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Clots

The home for all non-political Coronavirus (Covid-19) discussions on The Lemon Fool
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This is the home for all non-political Coronavirus (Covid-19) discussions on The Lemon Fool
XFool
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Re: Clots

#402386

Postby XFool » April 7th, 2021, 5:57 pm

zico wrote:
XFool wrote:Two questions I wanted to know the answers to, but not asked by the journalists, were:

1. Given the different risk tables for differing infection rates, does that imply there could be a further "course correction", even back to the status quo ante, if a further COVID wave arrives?

2. Do the scientists looking at this have accurate figures for the sex of people vaccinated?

For question 1, the answer is a resounding "Yes!". The chart below is based on infections at the peak of the second save (presumably Jan2021) - the chances of vaccine harm is unchanged, but the chances of being in ICU from Covid are much higher. Hopefully, we'll never get a peak like this again, so it probably isn't relevant (even though it was given as an example by Van Tam).

It sounded like the scientists have figures for the sex of people being vaccinated, but splitting down by sex wasn't helpful, because type of occupation may also play a role (e.g. more working-age women than men in health/care roles so more women jabbed, but also female job roles (e.g. carer) may expose them to more Covid risk than men.

Yes, that sounds like important information, but unlikely to be available for the vaccinated population - unless statistically - and only directly available for those who have suffered from the clot problem. Maybe that is enough detail?

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Re: Clots

#402388

Postby 9873210 » April 7th, 2021, 6:13 pm

zico wrote:For question 1, the answer is a resounding "Yes!". The chart below is based on infections at the peak of the second save (presumably Jan2021) - the chances of vaccine harm is unchanged, but the chances of being in ICU from Covid are much higher. Hopefully, we'll never get a peak like this again, so it probably isn't relevant (even though it was given as an example by Van Tam).

That's not much of a hope. COVID is infectious enough that without interventions most people will get it. Even with fairly rigorous lockdowns most people will get it eventually*. You need to look at the lifetime risk of getting COVID v. the lifetime risk of the vaccine (possibly a one time risk but we can't know that after less than a year). The 16 weeks or the height of the peak are arbitrary and should not inform policy unless something is likely to change after the 16 weeks.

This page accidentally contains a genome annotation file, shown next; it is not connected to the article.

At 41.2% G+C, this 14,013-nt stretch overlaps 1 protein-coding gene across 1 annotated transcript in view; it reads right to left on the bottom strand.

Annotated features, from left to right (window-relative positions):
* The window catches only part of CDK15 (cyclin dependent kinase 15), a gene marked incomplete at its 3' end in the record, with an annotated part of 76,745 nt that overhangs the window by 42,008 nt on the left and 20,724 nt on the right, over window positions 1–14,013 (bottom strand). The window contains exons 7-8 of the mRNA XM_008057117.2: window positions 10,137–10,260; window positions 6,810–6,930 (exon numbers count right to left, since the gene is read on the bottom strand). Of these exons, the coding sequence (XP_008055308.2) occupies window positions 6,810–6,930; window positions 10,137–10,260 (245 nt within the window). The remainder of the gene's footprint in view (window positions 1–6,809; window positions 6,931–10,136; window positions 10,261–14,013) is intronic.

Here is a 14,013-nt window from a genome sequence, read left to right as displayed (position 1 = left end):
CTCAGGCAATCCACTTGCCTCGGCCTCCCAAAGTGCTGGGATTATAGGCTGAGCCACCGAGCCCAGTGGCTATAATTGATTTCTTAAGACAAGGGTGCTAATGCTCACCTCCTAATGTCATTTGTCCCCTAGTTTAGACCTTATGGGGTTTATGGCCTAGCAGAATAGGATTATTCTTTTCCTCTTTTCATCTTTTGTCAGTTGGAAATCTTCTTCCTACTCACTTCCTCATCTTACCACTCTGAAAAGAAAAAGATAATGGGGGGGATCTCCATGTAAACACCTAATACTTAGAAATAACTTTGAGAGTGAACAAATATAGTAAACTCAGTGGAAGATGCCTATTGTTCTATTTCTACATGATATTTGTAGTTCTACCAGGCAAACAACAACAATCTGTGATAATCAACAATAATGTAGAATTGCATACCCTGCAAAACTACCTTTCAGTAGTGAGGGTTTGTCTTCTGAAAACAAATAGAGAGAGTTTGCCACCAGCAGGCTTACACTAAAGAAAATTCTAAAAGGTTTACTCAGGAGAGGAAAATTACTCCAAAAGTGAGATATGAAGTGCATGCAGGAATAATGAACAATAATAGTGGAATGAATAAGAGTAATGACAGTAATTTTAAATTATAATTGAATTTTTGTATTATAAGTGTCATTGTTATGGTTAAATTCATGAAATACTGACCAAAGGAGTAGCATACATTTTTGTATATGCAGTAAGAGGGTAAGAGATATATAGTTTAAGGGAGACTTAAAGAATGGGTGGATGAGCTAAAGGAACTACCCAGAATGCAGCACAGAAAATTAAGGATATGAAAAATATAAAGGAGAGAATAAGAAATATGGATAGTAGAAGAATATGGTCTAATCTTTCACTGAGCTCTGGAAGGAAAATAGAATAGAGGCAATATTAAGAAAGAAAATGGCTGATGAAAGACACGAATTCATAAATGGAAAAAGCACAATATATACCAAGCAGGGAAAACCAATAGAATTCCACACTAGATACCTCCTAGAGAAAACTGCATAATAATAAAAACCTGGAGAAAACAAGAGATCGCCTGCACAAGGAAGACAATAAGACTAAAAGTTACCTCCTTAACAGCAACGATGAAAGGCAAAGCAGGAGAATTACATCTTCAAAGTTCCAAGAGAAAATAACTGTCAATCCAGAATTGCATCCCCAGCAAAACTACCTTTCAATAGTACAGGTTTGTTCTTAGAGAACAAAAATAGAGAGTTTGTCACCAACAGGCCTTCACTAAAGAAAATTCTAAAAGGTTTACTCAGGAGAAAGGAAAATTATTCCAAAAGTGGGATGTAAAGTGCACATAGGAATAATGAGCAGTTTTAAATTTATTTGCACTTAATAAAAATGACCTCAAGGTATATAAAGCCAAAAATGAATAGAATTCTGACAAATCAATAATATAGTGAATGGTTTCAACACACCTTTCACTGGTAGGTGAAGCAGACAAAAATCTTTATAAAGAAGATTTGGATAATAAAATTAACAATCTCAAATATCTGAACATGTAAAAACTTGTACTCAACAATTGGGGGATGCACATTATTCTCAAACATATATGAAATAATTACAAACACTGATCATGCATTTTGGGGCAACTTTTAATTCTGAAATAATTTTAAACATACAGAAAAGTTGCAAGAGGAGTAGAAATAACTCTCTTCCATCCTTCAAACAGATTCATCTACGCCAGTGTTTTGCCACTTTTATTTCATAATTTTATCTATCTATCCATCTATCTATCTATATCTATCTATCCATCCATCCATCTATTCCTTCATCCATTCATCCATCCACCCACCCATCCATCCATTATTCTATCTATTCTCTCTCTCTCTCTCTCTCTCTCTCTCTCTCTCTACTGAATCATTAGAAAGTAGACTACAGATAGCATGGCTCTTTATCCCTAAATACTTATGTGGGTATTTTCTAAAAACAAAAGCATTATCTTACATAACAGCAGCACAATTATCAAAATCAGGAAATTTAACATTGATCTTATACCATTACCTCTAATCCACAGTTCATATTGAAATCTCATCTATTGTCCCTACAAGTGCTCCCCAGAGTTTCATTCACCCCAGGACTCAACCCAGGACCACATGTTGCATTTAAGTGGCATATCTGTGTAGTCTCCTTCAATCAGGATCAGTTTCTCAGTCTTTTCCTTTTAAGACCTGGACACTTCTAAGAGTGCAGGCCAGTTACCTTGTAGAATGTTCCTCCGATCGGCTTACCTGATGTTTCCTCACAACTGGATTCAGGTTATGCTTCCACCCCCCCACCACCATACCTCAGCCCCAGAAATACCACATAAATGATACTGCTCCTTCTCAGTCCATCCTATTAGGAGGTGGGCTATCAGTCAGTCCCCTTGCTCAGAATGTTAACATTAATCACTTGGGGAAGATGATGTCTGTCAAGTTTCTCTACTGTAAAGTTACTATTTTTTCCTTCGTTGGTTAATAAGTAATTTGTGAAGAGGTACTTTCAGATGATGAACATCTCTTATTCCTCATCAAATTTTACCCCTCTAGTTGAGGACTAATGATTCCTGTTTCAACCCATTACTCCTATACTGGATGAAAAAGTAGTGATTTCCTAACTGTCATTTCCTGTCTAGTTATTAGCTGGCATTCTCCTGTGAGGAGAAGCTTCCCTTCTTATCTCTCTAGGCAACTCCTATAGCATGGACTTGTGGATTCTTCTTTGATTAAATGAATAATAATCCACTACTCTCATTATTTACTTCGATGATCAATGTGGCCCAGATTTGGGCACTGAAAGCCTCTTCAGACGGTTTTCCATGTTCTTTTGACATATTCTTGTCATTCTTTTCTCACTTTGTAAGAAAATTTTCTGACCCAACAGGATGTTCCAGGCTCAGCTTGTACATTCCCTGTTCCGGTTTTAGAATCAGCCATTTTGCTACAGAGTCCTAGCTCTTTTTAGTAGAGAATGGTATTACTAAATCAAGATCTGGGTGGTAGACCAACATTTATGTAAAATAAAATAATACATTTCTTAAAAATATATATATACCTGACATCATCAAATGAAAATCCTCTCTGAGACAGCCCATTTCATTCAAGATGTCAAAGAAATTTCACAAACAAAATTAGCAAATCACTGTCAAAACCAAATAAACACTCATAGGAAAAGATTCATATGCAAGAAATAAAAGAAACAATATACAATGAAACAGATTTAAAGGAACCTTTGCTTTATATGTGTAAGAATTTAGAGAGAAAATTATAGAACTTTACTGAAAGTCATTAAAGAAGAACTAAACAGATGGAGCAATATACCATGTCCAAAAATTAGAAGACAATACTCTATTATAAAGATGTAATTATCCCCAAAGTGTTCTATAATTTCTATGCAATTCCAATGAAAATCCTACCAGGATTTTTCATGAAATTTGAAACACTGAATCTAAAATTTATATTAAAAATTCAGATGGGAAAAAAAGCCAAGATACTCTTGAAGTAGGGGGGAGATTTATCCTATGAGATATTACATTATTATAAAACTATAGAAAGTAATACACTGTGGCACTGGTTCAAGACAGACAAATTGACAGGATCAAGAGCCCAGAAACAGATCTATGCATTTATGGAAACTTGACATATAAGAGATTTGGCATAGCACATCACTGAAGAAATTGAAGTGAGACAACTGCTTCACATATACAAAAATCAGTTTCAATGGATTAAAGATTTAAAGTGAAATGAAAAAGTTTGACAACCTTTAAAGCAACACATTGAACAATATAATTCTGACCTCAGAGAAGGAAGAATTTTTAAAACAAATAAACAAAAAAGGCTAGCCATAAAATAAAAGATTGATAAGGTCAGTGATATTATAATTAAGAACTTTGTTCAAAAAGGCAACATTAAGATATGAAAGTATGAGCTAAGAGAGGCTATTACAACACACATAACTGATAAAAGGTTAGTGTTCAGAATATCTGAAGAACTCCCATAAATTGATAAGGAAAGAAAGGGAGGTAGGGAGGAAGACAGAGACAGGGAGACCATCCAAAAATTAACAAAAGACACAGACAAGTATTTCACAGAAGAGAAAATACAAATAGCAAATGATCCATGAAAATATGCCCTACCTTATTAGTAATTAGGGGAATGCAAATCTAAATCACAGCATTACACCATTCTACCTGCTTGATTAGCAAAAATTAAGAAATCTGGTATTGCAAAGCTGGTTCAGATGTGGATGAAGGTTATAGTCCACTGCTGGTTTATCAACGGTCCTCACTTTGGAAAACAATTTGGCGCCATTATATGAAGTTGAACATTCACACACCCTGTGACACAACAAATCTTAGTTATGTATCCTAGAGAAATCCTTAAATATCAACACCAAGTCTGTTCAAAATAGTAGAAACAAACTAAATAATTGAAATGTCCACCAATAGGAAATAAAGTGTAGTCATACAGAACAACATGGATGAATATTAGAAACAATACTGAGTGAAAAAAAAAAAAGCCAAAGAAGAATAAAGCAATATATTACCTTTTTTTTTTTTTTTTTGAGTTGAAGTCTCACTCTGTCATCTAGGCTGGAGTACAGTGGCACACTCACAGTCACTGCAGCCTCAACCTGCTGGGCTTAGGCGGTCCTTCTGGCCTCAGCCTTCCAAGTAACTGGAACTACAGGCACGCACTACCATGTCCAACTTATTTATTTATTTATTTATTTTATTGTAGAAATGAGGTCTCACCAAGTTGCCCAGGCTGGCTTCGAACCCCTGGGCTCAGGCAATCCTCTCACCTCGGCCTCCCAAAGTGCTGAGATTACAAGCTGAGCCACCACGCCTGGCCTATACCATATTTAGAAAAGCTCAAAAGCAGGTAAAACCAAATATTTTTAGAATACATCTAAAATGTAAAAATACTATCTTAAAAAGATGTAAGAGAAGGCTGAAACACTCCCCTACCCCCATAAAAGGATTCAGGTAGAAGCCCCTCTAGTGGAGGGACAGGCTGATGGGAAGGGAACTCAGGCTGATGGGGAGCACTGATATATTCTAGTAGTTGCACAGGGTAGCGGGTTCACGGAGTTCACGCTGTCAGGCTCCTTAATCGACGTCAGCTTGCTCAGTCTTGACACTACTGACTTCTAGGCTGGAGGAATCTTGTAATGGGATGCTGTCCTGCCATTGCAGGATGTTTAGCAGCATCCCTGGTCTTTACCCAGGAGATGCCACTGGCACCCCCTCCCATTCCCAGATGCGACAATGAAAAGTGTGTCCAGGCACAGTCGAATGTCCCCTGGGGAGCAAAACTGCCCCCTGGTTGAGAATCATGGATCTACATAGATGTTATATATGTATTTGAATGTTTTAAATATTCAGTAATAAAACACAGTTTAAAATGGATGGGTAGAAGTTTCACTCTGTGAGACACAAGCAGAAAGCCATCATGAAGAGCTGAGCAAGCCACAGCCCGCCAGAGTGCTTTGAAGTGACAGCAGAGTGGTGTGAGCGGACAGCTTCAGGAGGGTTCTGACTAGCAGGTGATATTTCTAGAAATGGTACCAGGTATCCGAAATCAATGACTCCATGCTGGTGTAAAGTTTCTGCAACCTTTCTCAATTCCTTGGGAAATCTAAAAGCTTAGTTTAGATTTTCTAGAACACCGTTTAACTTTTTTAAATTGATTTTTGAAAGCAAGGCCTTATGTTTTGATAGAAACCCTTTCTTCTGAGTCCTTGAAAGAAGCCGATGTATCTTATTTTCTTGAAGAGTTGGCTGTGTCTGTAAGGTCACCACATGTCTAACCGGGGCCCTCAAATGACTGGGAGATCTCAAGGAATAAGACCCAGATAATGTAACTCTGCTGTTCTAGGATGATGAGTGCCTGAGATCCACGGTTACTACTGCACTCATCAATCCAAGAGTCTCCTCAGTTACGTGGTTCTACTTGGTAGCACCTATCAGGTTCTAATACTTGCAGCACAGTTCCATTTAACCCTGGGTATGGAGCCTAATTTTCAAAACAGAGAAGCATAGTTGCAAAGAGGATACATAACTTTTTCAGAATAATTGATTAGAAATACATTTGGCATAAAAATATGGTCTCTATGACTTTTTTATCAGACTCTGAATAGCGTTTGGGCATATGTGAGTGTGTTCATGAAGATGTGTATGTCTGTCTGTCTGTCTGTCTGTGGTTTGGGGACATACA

Now if we had some evidence that one of the vaccines was safer and we just have to wait for production then locking down for a while to wait for the safer vaccine might make sense. But we have no such evidence.

*Unless we lock down hard enough to drive the virus to extinction, which is not going to happen.

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Re: Clots

#402455

Postby stewamax » April 7th, 2021, 10:42 pm

To M Macron and his EU apologists, 'incredibly rare' is presumably (..... garcon garcon, cette table, ici ....) saignant.
They despised our cooking and now berate our vaccine testing, all to deflect criticism of Sanofi (who will be a year late with their home-grown version) and Pasteur Institute (who threw in the towel).

I am due for my second Pfizer jab next week.
If it were A-Z, I would still take the risk. Who knows what hazards are lurking in Pfizer (or Moderna ...) that haven't yet surfaced.

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Re: Clots

#402474

Postby servodude » April 8th, 2021, 12:06 am

Julian wrote:
zico wrote:...
UK safety folks (MHRA) think there's a reasonable possibility that some deaths are being caused by the vaccine, with the likely mechanism being that the immune system gets overstimulated and hence causes blood clotting, leading in some cases to fatal events. Not a definite causal link, but a reasonable hypothesis it seems.
...

Thanks zico, a really useful summary. As with so much of this stuff though it raises a few additional questions for me, particularly wrt the early theories about a possible mechanism of action re the rare blood clots. In particular...